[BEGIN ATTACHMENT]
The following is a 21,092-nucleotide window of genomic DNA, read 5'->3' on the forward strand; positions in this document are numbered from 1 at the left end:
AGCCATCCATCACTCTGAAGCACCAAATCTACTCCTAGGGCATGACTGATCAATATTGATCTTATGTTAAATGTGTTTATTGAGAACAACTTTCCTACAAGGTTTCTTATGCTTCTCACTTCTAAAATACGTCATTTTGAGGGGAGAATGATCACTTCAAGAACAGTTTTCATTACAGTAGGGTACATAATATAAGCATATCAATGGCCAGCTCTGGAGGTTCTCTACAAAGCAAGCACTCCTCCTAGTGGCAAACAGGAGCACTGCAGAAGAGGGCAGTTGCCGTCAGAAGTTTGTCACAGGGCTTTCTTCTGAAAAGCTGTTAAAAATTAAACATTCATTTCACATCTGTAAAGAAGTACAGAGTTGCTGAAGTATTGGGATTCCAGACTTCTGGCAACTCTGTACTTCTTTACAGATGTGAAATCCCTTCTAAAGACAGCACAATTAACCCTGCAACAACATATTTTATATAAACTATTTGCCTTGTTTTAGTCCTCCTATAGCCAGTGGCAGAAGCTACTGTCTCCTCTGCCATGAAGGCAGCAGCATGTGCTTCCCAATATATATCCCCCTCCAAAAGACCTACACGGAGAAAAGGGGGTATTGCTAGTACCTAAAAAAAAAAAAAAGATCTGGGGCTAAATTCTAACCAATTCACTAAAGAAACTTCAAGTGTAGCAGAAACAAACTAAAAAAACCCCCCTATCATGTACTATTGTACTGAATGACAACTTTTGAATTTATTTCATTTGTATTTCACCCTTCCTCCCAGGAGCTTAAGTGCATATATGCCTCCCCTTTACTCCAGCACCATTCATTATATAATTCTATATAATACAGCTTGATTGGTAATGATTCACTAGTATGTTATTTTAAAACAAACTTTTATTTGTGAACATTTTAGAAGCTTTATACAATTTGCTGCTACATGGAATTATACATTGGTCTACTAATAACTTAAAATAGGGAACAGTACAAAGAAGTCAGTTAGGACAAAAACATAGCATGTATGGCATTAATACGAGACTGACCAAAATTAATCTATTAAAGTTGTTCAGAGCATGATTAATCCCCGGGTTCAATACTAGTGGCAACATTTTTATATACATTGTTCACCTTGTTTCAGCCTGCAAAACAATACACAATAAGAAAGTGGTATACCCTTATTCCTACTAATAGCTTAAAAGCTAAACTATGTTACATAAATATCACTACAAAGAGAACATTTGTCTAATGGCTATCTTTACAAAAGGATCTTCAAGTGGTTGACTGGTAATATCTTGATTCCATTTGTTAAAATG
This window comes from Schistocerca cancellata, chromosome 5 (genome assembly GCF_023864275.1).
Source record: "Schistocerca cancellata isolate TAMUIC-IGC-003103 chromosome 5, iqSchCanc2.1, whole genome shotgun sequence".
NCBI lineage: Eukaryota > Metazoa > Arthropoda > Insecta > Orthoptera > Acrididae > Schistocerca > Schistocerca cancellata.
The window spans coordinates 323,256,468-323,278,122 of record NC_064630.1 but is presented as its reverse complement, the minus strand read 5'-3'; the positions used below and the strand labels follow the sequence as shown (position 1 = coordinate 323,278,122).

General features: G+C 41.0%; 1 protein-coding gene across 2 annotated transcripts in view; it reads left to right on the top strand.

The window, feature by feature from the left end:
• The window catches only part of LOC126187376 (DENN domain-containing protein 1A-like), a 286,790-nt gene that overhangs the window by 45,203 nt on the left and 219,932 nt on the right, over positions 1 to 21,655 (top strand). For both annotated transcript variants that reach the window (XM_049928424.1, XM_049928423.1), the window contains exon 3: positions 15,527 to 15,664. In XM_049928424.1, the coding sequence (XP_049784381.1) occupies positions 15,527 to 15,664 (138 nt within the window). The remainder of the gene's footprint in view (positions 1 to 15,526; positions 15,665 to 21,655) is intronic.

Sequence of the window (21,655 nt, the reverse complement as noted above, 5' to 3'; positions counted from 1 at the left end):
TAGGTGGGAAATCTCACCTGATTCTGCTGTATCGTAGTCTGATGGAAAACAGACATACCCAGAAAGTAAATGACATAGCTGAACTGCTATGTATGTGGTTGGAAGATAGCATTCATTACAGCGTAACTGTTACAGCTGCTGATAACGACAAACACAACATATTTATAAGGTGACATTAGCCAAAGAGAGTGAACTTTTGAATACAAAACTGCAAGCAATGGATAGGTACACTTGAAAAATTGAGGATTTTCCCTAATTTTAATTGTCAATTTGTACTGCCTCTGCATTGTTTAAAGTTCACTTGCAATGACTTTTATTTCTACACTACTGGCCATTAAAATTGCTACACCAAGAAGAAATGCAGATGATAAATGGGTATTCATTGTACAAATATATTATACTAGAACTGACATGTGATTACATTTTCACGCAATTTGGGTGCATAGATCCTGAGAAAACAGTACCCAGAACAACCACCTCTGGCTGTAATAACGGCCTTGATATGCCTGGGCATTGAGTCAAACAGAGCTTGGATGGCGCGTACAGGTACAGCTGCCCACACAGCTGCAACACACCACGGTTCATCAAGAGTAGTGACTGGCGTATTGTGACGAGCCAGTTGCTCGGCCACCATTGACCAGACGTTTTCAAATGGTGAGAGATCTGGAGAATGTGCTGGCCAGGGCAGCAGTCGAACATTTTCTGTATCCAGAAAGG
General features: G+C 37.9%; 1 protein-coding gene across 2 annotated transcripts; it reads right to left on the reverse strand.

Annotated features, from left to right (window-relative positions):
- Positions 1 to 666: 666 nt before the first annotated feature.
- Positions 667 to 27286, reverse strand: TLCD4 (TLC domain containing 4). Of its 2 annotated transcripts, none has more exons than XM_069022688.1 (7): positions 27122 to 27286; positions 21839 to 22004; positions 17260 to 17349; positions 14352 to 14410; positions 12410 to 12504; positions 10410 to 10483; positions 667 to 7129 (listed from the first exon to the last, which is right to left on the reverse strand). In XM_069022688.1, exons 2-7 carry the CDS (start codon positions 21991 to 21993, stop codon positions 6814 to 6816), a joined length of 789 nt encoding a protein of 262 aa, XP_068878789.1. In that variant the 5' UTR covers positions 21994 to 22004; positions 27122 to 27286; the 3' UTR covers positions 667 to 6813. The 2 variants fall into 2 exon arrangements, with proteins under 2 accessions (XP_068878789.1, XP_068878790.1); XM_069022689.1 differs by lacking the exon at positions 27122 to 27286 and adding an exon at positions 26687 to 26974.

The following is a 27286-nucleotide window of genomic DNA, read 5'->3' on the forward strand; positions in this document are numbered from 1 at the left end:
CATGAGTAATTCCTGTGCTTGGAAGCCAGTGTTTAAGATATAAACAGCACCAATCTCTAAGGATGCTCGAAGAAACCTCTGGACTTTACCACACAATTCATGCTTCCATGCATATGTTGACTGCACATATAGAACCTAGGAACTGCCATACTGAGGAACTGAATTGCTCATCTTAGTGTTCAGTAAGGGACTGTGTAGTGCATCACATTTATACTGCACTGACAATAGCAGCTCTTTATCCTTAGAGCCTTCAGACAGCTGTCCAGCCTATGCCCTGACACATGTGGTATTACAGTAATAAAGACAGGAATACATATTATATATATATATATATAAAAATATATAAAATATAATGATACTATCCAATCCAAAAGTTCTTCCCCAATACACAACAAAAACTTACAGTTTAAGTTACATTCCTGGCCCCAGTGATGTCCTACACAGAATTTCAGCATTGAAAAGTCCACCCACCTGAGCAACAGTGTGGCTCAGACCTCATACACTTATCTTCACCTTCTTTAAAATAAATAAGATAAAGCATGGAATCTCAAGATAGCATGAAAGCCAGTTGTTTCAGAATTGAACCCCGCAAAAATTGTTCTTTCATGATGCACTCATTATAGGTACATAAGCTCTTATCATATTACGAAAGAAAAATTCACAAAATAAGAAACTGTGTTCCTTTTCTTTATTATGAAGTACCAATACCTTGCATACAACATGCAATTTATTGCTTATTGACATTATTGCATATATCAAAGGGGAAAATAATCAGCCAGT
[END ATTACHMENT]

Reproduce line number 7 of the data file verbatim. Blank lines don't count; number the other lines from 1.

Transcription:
General features: G+C 41.0%; 1 protein-coding gene across 2 annotated transcripts in view; it reads left to right on the top strand.